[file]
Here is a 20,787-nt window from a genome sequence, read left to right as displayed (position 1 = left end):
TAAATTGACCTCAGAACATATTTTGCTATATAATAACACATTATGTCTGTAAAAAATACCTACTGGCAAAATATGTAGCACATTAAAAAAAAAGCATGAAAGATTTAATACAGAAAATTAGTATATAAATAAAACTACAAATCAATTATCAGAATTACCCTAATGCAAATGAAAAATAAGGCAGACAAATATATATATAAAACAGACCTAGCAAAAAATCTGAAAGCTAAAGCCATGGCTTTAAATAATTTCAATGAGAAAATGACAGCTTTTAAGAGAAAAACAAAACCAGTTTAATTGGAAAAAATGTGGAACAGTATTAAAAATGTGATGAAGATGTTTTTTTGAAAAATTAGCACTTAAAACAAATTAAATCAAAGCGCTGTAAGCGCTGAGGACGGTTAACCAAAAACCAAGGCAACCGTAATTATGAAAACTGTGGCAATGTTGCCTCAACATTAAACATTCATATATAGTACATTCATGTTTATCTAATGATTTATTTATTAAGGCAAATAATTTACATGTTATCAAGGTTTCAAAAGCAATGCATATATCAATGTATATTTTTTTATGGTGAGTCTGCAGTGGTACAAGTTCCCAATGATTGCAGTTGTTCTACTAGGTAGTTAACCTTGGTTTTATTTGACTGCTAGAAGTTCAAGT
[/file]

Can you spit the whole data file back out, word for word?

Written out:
Here is a 20,787-nt window from a genome sequence, read left to right as displayed (position 1 = left end):
TAAATTGACCTCAGAACATATTTTGCTATATAATAACACATTATGTCTGTAAAAAATACCTACTGGCAAAATATGTAGCACATTAAAAAAAAAGCATGAAAGATTTAATACAGAAAATTAGTATATAAATAAAACTACAAATCAATTATCAGAATTACCCTAATGCAAATGAAAAATAAGGCAGACAAATATATATATAAAACAGACCTAGCAAAAAATCTGAAAGCTAAAGCCATGGCTTTAAATAATTTCAATGAGAAAATGACAGCTTTTAAGAGAAAAACAAAACCAGTTTAATTGGAAAAAATGTGGAACAGTATTAAAAATGTGATGAAGATGTTTTTTTGAAAAATTAGCACTTAAAACAAATTAAATCAAAGCGCTGTAAGCGCTGAGGACGGTTAACCAAAAACCAAGGCAACCGTAATTATGAAAACTGTGGCAATGTTGCCTCAACATTAAACATTCATATATAGTACATTCATGTTTATCTAATGATTTATTTATTAAGGCAAATAATTTACATGTTATCAAGGTTTCAAAAGCAATGCATATATCAATGTATATTTTTTTATGGTGAGTCTGCAGTGGTACAAGTTCCCAATGATTGCAGTTGTTCTACTAGGTAGTTAACCTTGGTTTTATTTGACTGCTAGAAGTTCAAGT